Eslam Hefnawy Serverless architect at Serverless, Inc. Co-creator of the Serverless Framework and the lead architect of Serverless Components.

Moving from SCSS to styled-components: Advantages and caveats

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Moving From SCSS to styled-components: Advantages and Caveats

Frontend frameworks like React have changed the way we interpret the separation of concerns. According to the vanilla approach, HTML, CSS, and JavaScript were all considered separate concerns. Your application’s markup, styles, and behavior were all separated and maintained in different files.

React, on the other hand, breaks down the application into components that have both rendering logic and UI logic. These independent, reusable pieces are coded in isolation but assembled later into compositions of components, templates, and pages.

React components and their smaller building blocks, called elements, take care of everything that you might expect from a part of your UI, including event handling, state changes, and displaying data. They do this by mixing JS with HTML into JSX, a syntax extension of JavaScript.

This mixture of markup and behavior is widely adopted now in the frontend world, and React is one of the most popular frameworks. But when it comes to styling, opinions are split: while some prefer styled-components, others can’t let go of Sass/SCSS.

In this guide, we’ll explore both options and evaluate the advantages and disadvantages of moving from SCSS to styled-components in your React application.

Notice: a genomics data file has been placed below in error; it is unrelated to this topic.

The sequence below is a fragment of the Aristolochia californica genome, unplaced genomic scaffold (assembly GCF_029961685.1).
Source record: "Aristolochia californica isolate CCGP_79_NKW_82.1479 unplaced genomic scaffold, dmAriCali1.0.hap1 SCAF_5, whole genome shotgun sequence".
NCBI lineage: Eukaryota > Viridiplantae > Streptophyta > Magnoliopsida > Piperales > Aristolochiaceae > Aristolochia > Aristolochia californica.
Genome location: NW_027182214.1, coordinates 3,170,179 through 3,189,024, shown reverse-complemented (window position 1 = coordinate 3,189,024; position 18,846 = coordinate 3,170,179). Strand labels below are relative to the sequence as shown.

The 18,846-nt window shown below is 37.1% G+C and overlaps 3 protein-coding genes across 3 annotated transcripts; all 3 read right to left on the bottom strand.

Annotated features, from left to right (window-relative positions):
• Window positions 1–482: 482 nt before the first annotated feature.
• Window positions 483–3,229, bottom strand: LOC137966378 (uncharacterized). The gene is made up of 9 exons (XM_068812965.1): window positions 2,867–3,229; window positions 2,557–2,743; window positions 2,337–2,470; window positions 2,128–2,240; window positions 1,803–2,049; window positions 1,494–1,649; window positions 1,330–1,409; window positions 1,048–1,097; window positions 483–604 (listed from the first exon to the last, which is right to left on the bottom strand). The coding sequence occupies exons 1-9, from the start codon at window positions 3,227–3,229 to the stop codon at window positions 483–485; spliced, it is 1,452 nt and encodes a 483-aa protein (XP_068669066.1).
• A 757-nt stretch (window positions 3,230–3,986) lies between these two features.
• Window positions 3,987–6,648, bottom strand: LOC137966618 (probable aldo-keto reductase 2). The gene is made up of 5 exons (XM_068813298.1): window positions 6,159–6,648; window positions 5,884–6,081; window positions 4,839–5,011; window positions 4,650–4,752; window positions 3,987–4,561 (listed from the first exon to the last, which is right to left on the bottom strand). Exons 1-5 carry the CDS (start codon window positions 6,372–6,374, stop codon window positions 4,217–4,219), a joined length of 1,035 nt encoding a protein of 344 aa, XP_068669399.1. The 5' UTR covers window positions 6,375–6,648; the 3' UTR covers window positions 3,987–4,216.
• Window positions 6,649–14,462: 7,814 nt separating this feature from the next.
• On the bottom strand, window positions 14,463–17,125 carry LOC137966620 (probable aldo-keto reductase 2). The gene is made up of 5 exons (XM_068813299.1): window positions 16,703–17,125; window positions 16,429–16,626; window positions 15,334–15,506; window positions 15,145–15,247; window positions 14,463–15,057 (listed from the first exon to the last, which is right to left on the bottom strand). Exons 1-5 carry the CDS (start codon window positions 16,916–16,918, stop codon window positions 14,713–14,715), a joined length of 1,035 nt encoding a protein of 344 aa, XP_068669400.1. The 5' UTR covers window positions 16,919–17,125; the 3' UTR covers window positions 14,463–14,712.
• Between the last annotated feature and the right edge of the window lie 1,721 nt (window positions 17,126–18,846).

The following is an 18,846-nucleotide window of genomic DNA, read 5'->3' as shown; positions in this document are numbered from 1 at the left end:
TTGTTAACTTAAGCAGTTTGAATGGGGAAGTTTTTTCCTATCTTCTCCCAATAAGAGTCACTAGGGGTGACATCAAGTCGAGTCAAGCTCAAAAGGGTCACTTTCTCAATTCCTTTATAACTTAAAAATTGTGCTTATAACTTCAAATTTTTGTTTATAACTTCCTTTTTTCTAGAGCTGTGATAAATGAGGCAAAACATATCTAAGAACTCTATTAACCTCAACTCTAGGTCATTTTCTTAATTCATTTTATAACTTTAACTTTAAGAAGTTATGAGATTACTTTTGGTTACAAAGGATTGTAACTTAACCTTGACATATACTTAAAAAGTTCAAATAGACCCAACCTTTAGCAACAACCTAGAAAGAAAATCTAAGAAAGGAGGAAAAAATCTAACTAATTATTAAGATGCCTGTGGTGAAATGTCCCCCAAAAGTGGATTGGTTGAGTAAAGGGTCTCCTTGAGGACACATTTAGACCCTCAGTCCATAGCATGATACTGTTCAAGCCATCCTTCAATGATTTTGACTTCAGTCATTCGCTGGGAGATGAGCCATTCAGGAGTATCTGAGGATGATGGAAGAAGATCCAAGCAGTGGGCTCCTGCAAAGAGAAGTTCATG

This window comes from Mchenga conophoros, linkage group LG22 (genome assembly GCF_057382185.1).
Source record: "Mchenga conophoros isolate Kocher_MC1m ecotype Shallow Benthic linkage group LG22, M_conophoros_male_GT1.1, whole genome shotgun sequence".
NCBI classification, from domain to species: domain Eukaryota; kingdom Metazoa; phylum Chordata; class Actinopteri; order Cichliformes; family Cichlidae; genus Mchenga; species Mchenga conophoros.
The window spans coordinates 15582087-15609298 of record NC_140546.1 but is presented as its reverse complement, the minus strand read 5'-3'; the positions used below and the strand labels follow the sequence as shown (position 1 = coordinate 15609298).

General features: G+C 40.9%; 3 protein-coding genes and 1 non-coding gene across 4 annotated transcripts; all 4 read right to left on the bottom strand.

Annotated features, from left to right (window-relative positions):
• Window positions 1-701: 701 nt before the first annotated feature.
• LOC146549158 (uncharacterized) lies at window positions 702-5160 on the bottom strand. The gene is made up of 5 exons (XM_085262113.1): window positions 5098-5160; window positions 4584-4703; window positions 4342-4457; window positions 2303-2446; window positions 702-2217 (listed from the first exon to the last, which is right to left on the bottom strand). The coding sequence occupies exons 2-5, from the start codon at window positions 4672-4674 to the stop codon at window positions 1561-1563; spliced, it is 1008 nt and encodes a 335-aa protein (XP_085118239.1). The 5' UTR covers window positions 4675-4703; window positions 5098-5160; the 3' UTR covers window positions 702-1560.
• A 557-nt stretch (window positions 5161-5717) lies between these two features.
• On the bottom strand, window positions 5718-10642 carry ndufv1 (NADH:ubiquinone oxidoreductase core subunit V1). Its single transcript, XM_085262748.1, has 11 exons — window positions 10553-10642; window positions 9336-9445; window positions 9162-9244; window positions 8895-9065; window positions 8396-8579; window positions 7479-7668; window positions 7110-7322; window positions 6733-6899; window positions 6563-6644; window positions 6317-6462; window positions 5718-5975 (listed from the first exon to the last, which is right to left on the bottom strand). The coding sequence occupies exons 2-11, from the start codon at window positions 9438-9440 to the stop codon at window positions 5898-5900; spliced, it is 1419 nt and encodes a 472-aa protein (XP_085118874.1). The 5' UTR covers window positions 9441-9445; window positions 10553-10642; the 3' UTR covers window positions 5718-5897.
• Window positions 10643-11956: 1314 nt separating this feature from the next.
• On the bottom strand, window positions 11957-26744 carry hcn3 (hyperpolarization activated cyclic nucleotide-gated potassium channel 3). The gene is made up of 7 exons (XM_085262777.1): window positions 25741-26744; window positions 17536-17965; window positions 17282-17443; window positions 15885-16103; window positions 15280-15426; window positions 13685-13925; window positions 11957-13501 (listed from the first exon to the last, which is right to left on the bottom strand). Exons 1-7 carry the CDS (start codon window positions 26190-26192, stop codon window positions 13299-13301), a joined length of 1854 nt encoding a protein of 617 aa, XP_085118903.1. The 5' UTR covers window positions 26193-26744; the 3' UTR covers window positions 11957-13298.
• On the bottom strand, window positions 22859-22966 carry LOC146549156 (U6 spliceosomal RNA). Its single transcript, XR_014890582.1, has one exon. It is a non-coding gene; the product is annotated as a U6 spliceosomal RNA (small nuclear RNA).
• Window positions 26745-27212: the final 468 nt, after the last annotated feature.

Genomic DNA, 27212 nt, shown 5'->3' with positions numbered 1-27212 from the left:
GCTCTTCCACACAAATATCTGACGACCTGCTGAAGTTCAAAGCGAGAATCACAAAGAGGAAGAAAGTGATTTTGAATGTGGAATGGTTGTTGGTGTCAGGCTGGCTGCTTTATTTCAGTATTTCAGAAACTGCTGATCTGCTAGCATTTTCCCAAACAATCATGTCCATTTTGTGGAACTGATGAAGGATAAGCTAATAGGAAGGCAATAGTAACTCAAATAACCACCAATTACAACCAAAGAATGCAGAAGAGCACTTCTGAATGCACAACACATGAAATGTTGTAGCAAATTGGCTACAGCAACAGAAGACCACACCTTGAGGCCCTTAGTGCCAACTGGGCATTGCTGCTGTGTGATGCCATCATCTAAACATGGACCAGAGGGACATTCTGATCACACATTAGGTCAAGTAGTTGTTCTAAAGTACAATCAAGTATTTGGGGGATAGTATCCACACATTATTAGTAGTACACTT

For a visual representation, we’ll create an author box in React and style it in both ways. You can find the code here:

Our finished product will look like this:

Styled Author Box React App Finished Product

Let’s dive in!

Prerequisites

In this tutorial, we’ll use React to create components. While you don’t have to be familiar with styled-components or Sass, you should ideally have some hands-on experience with JavaScript and CSS.

We made a custom demo for .
No really. Click here to check it out.

Creating an author box in React with no styling

Let’s walk through how to build an author box with no styling in React.

Step 1: Install React and dependencies

We’re just using a sandbox for the purpose of this tutorial, but if you’re creating a real application, you’ll need to install React, ReactDOM, styled-components, and Sass. Your project folder should include the following files.

Author Box React App Project Folder

Now let’s start populating the index.js file. First, import React and styled-components, respectively, into the styles.scss file.

import React from "react";
import ReactDOM from "react-dom";
import styled from "styled-components";
import "./styles.scss";

I’ve commented out both libraries for now so that we can focus first on the markup of the component. Your index.js you should look like this:

import React from "react";
import ReactDOM from "react-dom";
// import styled from "styled-components";
// import "./styles.scss";

import App from "./App";

ReactDOM.render(<App />, document.getElementById("root"));

Your index.html file should include the following code.

<html>

<head>
  <title>React Exercise</title>
  <meta charset="UTF-8" />
</head>

<body>
  <div id="app"></div>

  <script src="../src/index.js"></script>
</body>

</html>